Joining the dots: How can counselling help you feel less anxious?

There is nothing better than being in a session with a client when they have a light bulb moment. When they finally realise they are not just an anxious person, they are not just always going to be depressed but that their struggles stem from somewhere.

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I am a person-centred counsellor but I specialise in early attachments and I believe that my job is to help my clients work back; help them to figure out patterns they feel like they can’t change. Why do they always feel powerless? Why do they feel like people don’t like them? Why do they always end up in unhealthy relationships? Some clients know where their trauma stems from but very few of us understand why it is making it impossible to feel happy or to live a fulfilling life and move past our difficulties.

So often, we are so used to our parent's or our partner’s behaviour that we can miss how unhealthy it is and how impactful it has become on our moods and our behaviours. We all have unhealthy parts in our relationships, and we are all flawed people. Acknowledging this makes it much easier to open up about how parts of the people we love and their behaviour are not helping us.

I recently worked with a client who felt a huge amount of shame about her divorce. Although she was clear her divorce was the right decision, this overwhelming feeling of guilt and shame continues to follow her around. She felt guilty about criticising her ex-husband because he treated her well. She didn't want to talk about her parents because they had difficult lives and she knew they did the best with the knowledge they had. Sadly by refusing to explore this and pushing down her emotions her anxious feelings started to become unbearable.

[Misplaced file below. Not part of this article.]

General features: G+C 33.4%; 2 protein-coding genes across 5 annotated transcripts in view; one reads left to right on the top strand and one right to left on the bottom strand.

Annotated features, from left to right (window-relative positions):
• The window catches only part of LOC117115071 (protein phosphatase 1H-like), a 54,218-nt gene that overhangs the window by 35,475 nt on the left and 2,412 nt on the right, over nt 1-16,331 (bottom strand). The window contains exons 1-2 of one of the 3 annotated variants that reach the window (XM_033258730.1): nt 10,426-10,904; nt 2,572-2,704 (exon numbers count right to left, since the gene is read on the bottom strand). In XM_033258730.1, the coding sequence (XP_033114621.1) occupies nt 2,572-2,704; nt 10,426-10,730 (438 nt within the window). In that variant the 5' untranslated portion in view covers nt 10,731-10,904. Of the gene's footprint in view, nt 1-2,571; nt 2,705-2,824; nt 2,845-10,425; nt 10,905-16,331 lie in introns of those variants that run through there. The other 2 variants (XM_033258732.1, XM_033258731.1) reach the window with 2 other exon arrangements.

Once she started to feel safe we were able to explore how her family dynamics affected how she felt about her relationship. She recognised that she didn’t know anyone who is in a healthy relationship and her parents had been unhappy her entire life and have remained together. Both her parents suffered from poor mental health and had never sought support for this so she felt she should be able to just get on with things and never talk about her feelings. To the people around her she was so lucky to have found a man who treated her well and she should be grateful for that and not expect more.

For all this time she had been carrying around a feeling she was a bad person because she didn't remain in an unhappy marriage. That light bulb moment when she realised she has been brought up to believe you should stay unhappy and be grateful to have someone was a message she has been exposed to since childhood and had just become a subconscious belief.

This client has spent her whole life trying to look forward and feel grateful for what she has. To always strive for more and work hard to get it, but the voice of our inner child is so strong and our parents are our role models.

A therapist's job is to help you to solve why you are feeling the way you are feeling. We know you have all the answers and helping you to untangle them, and giving you the space to feel safe to talk about really difficult subjects can be the key to feeling healthy again. 

If you'd like to reach out to a therapist, you can message me via my profile or use Counselling Directory's search tool

The views expressed in this article are those of the author. All articles published on Counselling Directory are reviewed by our editorial team.

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Brighton, BN42
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Written by Natasha Nyeke, MBACP, Couples, Fertility, Maternal mental health,Attachment
Brighton, BN42

Natasha Nyeke is a Person Centred Counsellor who specialises in working with early attachments and parenting.

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